The ontological questions/arguments as to the existence of a God or the otherwise predates all of us and we will leave the world still unable to provide a concrete answer to many–while if we are smart, formulate new ones.
Every reasonable religious people will concede that the enviable attributes or characters given to God and how He/She “acts”, that’s if you believe He/She is up there widely contradict each other.
On one hand, we are told that God is loving–and by loving, I doubt we are talking about any sort of loving apart from our ordinary understanding of love. Yet, what we see around us happening is not that which ought to happen under the umbrella of a loving sovereign mind or being.
The story of this Nigerian may resonate with some people but I believe what everyone wouldn’t deny is the doubt that exists in our minds–which we mostly try to quench or deny that the denial actually exists, no matter how highly infinitesimal it’s.
The God subject does well and becomes more interesting in the area of philosophy–perhaps because, the notion of God gained grounds or was created by philosophical minds before the religious joined in…
There are many times all of us have prayed to God, asking HIM or HER (for all these centuries, we can’t even make our mind up as to his s*x–some say he’s s*x-less but the scriptures portray him as one s*x) and nothing happens, we mostly would conjure a reason as to why there was no answer–that He knows best.
And sometimes when we pray and out of coincidence or “miracle” something happens, even if far from what we asked, we will say God answers prayers.
The truth of the matter is, we are not even truthful to ourselves–yet we claim to be searching for the truth.
A few weeks ago, someone came to me and said: Chris, you say there’s no God–how can you possibly know that or be sure about that.
I told her: I never said or believe that there’s no God–in fact, no one for certain can make that claims.
I believe that, based on the available evidence (which is a plausible assessment of valid arguments, proven theories, experiences, reasonable observations and testable proofs), it’s highly probable there’s no GOD.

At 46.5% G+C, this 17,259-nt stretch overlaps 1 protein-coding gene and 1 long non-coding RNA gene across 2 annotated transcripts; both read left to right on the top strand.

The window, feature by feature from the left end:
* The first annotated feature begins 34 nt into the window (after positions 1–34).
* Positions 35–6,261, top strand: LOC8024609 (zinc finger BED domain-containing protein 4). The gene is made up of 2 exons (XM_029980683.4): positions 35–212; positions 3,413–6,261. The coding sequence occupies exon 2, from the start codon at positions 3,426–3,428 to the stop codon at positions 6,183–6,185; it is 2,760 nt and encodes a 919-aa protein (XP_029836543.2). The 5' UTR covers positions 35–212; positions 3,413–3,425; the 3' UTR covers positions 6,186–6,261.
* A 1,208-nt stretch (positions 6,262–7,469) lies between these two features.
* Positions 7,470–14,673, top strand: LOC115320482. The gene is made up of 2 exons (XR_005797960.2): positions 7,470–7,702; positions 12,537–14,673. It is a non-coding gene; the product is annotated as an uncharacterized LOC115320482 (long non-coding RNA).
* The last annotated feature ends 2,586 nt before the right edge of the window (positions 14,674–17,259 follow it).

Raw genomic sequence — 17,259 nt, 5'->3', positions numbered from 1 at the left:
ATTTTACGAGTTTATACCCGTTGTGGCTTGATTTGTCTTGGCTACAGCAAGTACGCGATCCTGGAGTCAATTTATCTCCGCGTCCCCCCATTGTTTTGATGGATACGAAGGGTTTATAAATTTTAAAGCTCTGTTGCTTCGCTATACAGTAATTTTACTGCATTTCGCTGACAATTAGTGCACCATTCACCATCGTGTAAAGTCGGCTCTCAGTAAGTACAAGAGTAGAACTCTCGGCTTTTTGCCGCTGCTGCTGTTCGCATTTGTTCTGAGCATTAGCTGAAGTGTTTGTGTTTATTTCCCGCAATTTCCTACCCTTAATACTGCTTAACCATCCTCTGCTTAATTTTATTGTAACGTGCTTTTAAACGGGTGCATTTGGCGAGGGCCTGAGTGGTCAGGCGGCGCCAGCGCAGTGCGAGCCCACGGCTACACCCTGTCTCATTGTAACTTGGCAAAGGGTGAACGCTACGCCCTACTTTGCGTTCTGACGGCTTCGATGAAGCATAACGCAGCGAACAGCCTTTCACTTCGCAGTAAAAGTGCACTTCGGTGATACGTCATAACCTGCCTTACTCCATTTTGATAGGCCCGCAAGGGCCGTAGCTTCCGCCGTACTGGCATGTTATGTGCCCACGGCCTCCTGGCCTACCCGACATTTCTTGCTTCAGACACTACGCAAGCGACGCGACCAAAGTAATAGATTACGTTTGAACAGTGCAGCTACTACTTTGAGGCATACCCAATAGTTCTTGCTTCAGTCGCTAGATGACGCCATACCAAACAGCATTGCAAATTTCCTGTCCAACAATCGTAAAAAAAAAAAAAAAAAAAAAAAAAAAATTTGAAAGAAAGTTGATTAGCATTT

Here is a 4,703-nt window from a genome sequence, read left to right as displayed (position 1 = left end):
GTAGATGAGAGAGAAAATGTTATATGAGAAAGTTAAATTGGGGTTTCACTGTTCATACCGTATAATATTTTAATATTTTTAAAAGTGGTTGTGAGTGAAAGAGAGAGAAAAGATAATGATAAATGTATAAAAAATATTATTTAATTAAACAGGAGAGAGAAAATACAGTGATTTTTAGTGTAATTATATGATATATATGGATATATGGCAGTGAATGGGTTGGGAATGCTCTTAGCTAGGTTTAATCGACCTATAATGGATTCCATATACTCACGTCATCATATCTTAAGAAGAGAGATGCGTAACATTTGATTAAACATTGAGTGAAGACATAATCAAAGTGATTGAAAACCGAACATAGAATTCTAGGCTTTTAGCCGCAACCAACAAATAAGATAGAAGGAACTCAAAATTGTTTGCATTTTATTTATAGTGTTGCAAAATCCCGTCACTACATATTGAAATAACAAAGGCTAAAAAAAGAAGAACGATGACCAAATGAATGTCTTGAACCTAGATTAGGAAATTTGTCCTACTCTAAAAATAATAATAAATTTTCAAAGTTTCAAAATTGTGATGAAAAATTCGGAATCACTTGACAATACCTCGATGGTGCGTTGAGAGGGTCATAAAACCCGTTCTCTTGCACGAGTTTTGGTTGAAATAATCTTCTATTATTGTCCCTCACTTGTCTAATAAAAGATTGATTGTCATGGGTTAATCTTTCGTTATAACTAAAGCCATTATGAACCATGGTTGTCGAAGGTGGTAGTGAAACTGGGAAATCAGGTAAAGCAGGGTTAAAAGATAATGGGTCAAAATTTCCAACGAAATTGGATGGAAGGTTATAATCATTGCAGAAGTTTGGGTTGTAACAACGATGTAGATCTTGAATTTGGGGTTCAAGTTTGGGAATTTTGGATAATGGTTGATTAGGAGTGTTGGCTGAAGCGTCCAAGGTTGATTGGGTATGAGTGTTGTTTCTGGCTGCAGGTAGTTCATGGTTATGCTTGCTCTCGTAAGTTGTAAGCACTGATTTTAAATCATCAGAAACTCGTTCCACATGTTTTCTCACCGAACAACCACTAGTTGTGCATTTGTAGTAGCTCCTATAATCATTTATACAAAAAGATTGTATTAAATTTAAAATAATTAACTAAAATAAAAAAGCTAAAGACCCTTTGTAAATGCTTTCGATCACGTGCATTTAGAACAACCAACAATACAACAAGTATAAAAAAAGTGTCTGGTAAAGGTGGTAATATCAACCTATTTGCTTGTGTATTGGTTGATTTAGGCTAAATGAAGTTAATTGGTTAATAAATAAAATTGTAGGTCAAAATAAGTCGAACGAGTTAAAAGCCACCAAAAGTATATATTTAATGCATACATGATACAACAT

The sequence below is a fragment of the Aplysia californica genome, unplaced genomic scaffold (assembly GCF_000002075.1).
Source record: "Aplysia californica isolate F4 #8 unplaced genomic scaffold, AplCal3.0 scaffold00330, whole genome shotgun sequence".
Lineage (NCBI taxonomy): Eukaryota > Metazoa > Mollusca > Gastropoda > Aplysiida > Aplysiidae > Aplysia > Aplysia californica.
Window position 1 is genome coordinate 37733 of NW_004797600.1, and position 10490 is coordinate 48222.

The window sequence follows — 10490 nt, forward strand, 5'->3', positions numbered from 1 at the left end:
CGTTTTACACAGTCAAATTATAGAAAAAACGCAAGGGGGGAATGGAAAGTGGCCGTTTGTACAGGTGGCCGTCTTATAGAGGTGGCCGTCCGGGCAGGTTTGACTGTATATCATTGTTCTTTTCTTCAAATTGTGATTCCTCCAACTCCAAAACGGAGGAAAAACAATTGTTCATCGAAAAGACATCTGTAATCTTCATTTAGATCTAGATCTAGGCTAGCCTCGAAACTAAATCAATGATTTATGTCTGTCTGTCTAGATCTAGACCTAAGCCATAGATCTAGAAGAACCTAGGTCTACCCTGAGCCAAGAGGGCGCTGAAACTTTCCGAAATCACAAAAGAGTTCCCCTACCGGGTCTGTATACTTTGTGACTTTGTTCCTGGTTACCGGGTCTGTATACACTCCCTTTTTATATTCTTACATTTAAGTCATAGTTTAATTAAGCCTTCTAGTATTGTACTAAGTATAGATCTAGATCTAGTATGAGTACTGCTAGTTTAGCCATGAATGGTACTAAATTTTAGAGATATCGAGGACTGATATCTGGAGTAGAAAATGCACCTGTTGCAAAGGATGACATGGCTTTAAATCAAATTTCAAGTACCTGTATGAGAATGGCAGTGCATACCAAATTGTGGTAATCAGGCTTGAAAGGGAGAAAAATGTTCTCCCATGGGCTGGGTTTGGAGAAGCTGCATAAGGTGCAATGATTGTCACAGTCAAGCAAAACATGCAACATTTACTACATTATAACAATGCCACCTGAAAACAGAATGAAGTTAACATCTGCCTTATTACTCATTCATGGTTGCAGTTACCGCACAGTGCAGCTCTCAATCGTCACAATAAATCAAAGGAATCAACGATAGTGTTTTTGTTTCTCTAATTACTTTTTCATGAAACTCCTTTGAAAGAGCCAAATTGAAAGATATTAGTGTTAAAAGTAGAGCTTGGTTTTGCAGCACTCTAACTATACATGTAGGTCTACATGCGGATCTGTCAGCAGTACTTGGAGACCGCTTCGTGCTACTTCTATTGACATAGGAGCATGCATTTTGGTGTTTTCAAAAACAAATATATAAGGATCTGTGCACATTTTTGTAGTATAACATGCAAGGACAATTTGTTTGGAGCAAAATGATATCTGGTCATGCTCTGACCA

So on a scale of 1 to 7, where 1 means for SURE, for 100 percent there’s a God (where most religious people sit or ought to sit) and 7 being for sure, for 100 percent, there’s no God–I am 6.
My confusion has always been with those who are 1–I have not met any reasonable mind that’s 7 yet.
As a human civilisation, we’ve only come this far not by any guidance from a celestial dictator (I don’t understand why the idea of such a person is welcoming to people even), we have gotten here through our desire to find out, try and error–and tackling the big questions on the head.
Many years ago, we thought and for a minute were sure that the Sun moves around the earth–and that the earth was flat (the Bible even seems to claim so), but we know today, that’s wrong.
I love the asking mind, as opposed to the certain mind or that which cast out the doubt the moment it shows up.
Islam says Mohammed flew to “heaven” on a winged horse and Christianity says Jesus ascended to heaven un-aided. The amazing thing is, adherents of both faiths, just two out of the over 4000 faiths in the world, do not even agree with each other claim.
You may be religious but if you are true to yourself, you will accept that there are more questions than answers–and that in there somewhere, the doubt is there, even if you suppress it.
I therefore cannot understand how when more of the questions have not been answered, anyone can claim to be sure of it all, or claim to be in a “comfortable lead.”
Have a good Sunday!
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